• Editorial

Student Spotlight - Paris Morin

Written by: Katie Fitzgerald

Photographed by: Austin Yee

As seen in the September 2018 Lazy Faire issue

Paris Morin is a fourth year Bachelor of Commerce student with a major in finance and a minor in accounting. She is an ambitious go-getter that, not only has an entrepreneurial spirit, but also has a love for scuba diving. Throughout her time at the University of Alberta, she has volunteered with Safe Walk and participated in many business case competitions such as: CPA Case Competition, HKUST CICC in Hong Kong, and UNICC in Spain.

This month, we chatted with Paris about overcoming fear, finding balance, and making the most out of the university experience.

What is your advice for incoming School of Business students?

Be open to opportunities. We all have different standards of how organized we want to be with our lives, but make sure you aren’t stuck on one path. You never know when another door will open and your whole life will change, so just be receptive and open minded.

How do you make the most out of your university experience?

Take advantage of your electives; there are so many really cool courses at the U of A. For example, I took a Latin American course and it was the best course I’ve ever taken. It’s a great idea to take some electives outside of the Faculty of Business to expand your horizons a bit. Next piece of advice I have is to find the things that you are interested in and worry less about your resume. At the end of the day, an experience is an experience, and you can always take something away from it. In addition, if you are starting to get comfortable within a certain club or extracurricular activity, try finding something that is the next level up from that. Let yourself be uncomfortable.

What do like best about being the Course Coordinator of BUS 201?

I love BUS 201 because it reminds me a lot of my experience with Junior Achievement. I think what is really engaging about the BUS 201 course is that it’s a 500-person class and inspiration really is everywhere. I think that it’s a course that is truly meant to be challenging, and a great way to test your limits.

What I am really excited for this year is seeing the ideas that students have and how they execute them. That sense of accomplishment that students will have at the end of the term is really inspiring as well. A good reminder to the incoming students is that they are really going to have to test themselves and come up with ideas that they didn’t think they were capable of. I think they just have to believe that they have the skill set right now to do well in BUS 201.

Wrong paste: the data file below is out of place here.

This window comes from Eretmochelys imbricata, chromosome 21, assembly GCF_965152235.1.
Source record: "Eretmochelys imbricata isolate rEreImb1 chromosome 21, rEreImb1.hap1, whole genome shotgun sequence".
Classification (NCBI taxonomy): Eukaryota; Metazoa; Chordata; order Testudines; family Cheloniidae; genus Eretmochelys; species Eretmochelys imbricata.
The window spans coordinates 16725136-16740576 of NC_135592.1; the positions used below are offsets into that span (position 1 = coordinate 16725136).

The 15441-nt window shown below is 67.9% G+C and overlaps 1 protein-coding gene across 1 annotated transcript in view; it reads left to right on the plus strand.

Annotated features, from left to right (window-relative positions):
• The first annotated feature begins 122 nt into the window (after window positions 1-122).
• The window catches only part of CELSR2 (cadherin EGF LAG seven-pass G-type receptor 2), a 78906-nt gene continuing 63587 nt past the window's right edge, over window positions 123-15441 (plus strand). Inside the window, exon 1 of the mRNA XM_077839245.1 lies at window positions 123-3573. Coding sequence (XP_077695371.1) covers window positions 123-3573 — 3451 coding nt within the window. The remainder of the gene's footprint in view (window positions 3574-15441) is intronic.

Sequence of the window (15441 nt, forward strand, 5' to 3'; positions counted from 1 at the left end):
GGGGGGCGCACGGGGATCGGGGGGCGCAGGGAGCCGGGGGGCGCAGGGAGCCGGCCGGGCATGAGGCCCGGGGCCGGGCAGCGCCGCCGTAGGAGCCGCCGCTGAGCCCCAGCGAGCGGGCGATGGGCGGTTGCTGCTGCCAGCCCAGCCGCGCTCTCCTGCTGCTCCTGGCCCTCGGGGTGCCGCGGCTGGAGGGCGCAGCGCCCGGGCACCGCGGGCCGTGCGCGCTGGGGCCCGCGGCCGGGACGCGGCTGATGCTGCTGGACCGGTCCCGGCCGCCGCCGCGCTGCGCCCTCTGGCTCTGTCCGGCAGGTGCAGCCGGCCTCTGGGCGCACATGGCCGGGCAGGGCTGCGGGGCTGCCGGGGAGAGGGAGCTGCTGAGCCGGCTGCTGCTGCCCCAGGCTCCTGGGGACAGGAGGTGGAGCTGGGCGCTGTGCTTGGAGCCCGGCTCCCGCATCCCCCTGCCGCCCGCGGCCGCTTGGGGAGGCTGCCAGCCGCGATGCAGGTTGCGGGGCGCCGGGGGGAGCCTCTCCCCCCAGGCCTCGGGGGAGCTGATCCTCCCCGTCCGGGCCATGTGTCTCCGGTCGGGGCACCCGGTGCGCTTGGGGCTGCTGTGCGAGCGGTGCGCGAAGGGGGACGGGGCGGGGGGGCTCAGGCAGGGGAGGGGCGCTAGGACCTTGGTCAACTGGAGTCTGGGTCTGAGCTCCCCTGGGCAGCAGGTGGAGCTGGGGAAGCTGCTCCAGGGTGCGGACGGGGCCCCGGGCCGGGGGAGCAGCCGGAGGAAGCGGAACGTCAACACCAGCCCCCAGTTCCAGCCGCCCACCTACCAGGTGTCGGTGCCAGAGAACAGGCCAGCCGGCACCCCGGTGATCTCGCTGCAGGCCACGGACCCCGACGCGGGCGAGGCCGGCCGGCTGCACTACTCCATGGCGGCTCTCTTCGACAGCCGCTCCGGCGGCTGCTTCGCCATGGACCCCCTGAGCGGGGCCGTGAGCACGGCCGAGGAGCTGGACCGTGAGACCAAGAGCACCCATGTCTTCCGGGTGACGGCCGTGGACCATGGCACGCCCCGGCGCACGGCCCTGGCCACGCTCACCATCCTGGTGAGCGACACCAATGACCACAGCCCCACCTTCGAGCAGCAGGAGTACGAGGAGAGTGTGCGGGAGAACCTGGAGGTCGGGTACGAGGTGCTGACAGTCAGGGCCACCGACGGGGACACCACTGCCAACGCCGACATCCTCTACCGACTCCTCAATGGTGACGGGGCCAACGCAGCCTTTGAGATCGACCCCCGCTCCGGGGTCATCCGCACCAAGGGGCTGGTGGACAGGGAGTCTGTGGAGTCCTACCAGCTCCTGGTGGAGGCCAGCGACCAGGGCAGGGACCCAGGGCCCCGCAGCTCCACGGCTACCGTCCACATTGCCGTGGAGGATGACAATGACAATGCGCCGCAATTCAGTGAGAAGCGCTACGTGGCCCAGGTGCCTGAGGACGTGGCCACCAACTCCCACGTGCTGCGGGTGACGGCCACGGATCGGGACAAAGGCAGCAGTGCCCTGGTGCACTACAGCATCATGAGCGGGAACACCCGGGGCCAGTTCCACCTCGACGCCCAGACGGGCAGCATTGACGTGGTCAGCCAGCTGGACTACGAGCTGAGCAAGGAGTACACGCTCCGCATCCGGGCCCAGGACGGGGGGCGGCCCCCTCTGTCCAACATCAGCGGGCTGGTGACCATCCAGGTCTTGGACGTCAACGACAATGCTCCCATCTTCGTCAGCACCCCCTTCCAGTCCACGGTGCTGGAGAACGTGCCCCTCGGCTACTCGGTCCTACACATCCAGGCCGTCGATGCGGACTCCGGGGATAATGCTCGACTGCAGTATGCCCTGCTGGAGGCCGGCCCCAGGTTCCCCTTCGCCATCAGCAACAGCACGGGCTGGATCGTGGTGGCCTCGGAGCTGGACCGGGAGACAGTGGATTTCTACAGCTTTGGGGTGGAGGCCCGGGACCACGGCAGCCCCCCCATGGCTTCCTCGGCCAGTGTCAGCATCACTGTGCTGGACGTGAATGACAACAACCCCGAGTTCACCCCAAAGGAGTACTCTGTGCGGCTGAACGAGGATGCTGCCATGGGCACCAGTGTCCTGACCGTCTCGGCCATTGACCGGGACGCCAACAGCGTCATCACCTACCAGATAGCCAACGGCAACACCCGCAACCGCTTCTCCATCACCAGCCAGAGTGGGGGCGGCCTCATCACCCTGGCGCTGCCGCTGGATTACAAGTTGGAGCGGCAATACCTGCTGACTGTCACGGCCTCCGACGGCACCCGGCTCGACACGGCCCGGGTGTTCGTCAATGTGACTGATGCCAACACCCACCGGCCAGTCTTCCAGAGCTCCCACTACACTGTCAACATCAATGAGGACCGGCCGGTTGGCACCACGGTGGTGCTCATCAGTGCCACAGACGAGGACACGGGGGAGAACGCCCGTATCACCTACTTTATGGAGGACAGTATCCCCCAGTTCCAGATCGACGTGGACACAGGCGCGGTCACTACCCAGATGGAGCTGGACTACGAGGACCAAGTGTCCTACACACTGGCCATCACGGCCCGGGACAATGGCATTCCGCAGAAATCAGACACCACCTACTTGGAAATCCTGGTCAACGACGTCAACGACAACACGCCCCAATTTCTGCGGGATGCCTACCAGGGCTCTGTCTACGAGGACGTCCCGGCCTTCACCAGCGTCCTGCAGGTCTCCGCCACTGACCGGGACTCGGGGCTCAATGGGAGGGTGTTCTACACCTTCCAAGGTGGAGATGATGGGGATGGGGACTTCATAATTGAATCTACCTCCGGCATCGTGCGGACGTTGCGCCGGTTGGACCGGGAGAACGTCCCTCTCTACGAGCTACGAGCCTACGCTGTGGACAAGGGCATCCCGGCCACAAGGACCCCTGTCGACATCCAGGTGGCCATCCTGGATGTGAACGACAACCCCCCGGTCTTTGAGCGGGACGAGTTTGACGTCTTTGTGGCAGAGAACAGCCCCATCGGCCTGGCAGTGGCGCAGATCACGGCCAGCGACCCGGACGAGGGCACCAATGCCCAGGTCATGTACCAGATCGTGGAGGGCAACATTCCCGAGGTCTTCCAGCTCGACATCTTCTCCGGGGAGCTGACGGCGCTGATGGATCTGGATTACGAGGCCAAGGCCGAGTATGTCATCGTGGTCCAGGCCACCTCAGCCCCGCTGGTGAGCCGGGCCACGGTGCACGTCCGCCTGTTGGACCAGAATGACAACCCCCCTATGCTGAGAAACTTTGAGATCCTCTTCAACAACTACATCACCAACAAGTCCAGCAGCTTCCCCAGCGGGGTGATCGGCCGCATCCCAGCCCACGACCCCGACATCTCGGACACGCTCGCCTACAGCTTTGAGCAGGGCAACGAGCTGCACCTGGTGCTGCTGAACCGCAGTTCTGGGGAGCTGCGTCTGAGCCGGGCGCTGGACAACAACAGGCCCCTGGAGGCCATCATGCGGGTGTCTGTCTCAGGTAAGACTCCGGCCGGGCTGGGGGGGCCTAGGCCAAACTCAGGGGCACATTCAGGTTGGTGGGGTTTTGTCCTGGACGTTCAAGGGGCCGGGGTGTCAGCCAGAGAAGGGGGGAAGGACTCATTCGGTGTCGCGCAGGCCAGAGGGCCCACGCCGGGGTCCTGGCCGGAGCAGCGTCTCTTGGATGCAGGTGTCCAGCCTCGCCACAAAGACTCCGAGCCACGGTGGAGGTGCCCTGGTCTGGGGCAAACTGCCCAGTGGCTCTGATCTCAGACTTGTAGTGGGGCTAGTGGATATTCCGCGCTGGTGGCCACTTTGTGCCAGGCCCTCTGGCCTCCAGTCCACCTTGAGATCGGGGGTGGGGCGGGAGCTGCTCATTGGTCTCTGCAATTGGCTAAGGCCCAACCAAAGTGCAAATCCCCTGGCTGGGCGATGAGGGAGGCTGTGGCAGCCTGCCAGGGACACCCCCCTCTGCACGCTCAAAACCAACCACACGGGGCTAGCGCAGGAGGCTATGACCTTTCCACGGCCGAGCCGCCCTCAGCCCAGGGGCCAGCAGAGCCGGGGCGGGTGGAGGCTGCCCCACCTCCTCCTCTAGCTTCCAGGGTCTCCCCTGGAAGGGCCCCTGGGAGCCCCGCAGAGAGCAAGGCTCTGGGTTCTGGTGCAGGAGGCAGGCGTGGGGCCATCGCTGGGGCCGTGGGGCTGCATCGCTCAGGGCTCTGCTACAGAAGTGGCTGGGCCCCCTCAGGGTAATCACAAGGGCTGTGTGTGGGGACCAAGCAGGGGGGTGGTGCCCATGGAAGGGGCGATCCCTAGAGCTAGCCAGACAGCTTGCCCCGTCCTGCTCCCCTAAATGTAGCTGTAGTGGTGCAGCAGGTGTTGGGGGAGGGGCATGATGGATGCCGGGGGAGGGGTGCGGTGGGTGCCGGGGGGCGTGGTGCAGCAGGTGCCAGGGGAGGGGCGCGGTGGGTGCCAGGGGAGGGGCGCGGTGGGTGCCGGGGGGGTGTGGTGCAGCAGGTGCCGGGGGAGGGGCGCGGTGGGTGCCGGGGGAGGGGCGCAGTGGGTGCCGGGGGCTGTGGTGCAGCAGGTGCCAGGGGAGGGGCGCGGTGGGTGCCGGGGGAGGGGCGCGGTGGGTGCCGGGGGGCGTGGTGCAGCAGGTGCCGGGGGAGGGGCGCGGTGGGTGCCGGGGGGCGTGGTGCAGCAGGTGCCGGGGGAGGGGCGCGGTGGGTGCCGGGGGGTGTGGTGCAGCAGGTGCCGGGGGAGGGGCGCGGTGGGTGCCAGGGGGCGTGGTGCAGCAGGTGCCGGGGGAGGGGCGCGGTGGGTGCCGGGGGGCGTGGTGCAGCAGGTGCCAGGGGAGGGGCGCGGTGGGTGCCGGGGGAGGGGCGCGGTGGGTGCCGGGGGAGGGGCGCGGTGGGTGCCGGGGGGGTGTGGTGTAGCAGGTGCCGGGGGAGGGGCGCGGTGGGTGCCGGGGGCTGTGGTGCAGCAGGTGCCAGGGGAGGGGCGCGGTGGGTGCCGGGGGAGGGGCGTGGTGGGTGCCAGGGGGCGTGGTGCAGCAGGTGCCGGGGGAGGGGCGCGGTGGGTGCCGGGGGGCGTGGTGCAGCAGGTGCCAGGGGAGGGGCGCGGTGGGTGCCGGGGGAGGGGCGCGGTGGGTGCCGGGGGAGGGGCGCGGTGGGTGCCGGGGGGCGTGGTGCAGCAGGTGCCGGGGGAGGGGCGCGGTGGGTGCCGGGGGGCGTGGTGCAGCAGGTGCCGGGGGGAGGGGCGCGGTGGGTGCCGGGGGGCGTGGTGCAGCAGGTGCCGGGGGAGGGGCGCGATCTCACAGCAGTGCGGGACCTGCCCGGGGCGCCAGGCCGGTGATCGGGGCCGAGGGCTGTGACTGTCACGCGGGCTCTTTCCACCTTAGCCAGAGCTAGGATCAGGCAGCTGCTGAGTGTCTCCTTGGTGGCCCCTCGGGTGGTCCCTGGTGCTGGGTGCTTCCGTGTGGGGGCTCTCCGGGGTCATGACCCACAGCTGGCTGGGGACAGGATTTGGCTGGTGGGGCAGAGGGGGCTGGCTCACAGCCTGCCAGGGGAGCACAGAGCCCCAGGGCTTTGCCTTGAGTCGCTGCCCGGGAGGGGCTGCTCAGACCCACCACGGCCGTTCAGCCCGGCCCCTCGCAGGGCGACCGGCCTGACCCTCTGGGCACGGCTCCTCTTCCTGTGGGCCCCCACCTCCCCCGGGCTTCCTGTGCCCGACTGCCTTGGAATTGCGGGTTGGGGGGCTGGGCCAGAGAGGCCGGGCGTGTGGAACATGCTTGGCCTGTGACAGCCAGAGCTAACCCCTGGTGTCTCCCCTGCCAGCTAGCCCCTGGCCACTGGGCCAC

What did you enjoy most about your experience with the Scuba Club?

The Scuba Club was where I learned to embrace fear. I had a scary experience when I was first learned to scuba dive, and it was the Scuba Club that helped me push that fear away. I jumped right in and went on a week-long Bahamas trip with the club, where we went scuba diving at least four times a day. It taught me that if you are afraid of something, the best way to get rid of that fear is to just do it. Be sure to find a support network that can be there when it gets hard to break through that fear.

How do you balance school life with extracurricular activities?

I believe that no matter what you do, you will always make it work. It goes back to choosing what you say yes and no to. When you find things that you care about and that relate to who you truly are, balancing things gets a lot easier. If you are struggling to find balance, look at what feels like a chore and reflect on that. It is also okay to take a breather. The world is not going to fall apart because you turn your cell phone off for two days; everything is going to be just fine. Take time for yourself when you need it and go to bed early.

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